Royal troubles cast shadow over William and Kate’s US tour

<span>Photograph: Brian Snyder/EPA</span>
Photograph: Brian Snyder/EPA

The Prince and Princess of Wales returned to Britain on Saturday after a three-day US trip that combined messaging, friendship-politicking and symbolism accented with celebrity name-checks.

But the trip, as carefully scripted as any, may also have missed an opportunity to tackle immediate domestic issues. Eight years ago, William and Kate were greeted by adoring crowds. The crowds were out again this week “but this time around it’s more tempered and more complicated”, says Arianne Chernock, professor of history at Boston University, who has written widely on the role of the British royal family in America.

Those issues – a royal racism row triggered by William’s godmother, Lady Hussey at a Buckingham Palace reception on gender-based violence, and the drop of an ominous Netflix trailer previewing Harry and Meghan’s new reality docuseries, Harry and Meghan – on top of longstanding claims by the Sussexes of racial insensitivity within the palace walls – gave the visit a complex overlay for many Americans.

The New York Times called the Waleses’ visit “A Royal Visit, at a Careful Distance”, and two days later wrote: “Bostonians’ Take on the Royals’ Whirlwind Visit? Whatevah”. The Washington Post headlined the story: “Racism uproar at home threatens to eclipse royal visit to US”. On Saturday, the Boston Globe declared approvingly: “Royals, and Biden, and Beckham – Oh my!” The city, it said, “truly became the hub of the universe”.

The headlines reflected conflicting and often generationally divided interpretations of the royal brand in the US. Some of that could be ascribed to the Sussexes. At the time of the Waleses’ last visit, in 2014, Harry and Meghan hadn’t even met, Chernock notes. “Now we have a new couple who have created an element of surprise and volatility.”

The long history of British royals coming to America, from King George VI’s trip to see FDR in June 1939 – to shore up support as a war with Nazi Germany loomed – to Queen Elizabeth II on horseback with Ronald Reagan, and Princess Diana dancing with John Travolta is typically laden with diplomatic messaging.

Highlights of this trip included Caroline Kennedy, now US ambassador to Australia, acting as William’s guide – an endorsement in act and spirit from a complicated family closest to being considered US royalty – at the JFK library on Friday. Later, the Waleses arrived at an Earthshot environmental initiative award ceremony in an electric car, the princess in a $100 green dress and hand-me-down necklace. Earlier, President Biden had welcomed the couple, and shared, according to a spokesperson, “warm memories of Her Majesty”.

The complications of this visit, Chernock says, “are not what William and Kate are doing – it’s everything that’s happening around them that makes it harder to move through these pre-determined roles and schedules and requires a new degree of savvy and humility that perhaps the royal family is not accustomed to”.

Still, Chernock said, the couple “have been received with great enthusiasm because they have demonstrated just how serious they are about a number of issues that really resonate with multiple publics”.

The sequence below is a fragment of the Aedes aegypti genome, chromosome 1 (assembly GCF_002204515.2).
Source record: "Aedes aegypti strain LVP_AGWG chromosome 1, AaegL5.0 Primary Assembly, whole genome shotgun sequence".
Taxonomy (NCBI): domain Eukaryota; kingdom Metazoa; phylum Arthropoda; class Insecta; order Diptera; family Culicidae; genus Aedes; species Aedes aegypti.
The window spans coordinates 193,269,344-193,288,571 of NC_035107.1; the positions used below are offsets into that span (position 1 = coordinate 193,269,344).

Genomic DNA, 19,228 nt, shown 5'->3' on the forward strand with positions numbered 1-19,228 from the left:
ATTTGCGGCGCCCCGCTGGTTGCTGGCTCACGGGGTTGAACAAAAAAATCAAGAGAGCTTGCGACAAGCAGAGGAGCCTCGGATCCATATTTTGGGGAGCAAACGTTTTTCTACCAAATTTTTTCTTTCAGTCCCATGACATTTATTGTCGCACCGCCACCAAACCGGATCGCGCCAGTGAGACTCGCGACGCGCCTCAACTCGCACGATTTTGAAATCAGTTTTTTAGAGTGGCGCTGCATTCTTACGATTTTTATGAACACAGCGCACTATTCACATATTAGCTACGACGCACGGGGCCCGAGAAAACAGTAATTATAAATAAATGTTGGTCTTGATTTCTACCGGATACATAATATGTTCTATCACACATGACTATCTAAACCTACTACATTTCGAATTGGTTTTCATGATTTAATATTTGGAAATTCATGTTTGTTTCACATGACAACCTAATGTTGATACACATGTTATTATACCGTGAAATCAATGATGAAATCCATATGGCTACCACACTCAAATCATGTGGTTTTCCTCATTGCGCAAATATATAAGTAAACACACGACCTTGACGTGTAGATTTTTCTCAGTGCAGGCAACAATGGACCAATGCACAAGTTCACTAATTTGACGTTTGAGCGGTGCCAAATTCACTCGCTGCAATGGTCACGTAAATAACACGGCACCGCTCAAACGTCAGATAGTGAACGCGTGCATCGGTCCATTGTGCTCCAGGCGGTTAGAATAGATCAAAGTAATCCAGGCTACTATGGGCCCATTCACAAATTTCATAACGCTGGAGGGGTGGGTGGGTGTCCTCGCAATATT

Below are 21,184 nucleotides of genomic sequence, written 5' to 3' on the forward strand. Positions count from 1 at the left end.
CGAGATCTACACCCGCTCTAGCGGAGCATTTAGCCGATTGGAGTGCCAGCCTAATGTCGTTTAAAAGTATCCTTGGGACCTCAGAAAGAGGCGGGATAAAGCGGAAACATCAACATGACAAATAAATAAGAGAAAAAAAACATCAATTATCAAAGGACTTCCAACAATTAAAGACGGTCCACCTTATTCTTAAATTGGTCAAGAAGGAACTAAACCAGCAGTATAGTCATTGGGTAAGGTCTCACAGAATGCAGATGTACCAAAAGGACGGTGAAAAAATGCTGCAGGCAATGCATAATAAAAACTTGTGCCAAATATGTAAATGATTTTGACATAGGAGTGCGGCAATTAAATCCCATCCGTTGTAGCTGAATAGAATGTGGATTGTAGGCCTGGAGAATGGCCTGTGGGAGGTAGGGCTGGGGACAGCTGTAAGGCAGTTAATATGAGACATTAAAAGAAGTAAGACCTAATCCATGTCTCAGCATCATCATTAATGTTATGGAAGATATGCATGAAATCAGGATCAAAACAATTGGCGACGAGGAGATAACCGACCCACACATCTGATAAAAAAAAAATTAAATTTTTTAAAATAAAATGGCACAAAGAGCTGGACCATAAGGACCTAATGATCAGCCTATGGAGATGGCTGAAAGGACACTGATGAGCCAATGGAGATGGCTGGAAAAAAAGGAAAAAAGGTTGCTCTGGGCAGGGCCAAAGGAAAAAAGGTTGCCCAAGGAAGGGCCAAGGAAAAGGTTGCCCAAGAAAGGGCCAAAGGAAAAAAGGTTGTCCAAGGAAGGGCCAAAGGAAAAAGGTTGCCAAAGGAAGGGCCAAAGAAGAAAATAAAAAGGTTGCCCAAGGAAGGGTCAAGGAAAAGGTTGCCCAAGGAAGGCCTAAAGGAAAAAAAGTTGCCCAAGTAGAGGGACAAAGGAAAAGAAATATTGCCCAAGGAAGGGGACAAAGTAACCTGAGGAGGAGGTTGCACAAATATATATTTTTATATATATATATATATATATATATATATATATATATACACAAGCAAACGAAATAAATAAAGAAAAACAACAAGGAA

While a spokesperson for the Prince of Wales stated that Hussey’s comments were unacceptable and that “racism has no place in our society”, the latest racially tinged blow-up called for the Waleses to address it directly, Chernock says.

“Obviously, William and Kate did not make the remarks but they can’t just brush it under the rug because it’s not a one-off. There’s a desire on the part of Americans for more candour, a more robust response – and to show willingness to lead on issues of racial justice that keep coming up.”

But that could just as easily be turned into an opportunity for the couple to “demonstrate they are going to take a stronger stand on these issues and set a new tone”. Without the couple seeking to put down markers of a generational divide, they’d be “continuing a pattern where silence means something and that becomes equated with complicity”.

Despite the increasingly public spat between the Waleses and Sussexes, conducted(as their parents had done) through royal “sources” as well as the release of the Netflix trailer, the values that the two couples champion – environmental and racial justice – are closely intertwined. “William and Kate’s agenda doesn’t need to be at odds with Harry and Meghan’s. In fact they’re very much aligned,” says Chernock. But with the Sussexes staked out in California, they are “an additional dimension the Waleses need to be aware of, but not actively manage, when they come to America”.

The pride that many in the US felt that an American woman was marrying into the British royal family is now tinged with a sense of protectiveness that Meghan had been wronged. “That lends to a sense of wariness about others in the family,” Chernock said.

Still, she added, the resonances of last week’s visit were fascinating. “It’s unfortunate that the more the press forwards the narrative of a war, the more they’re doing a disservice to the royal family but also to the issues that are of global import.”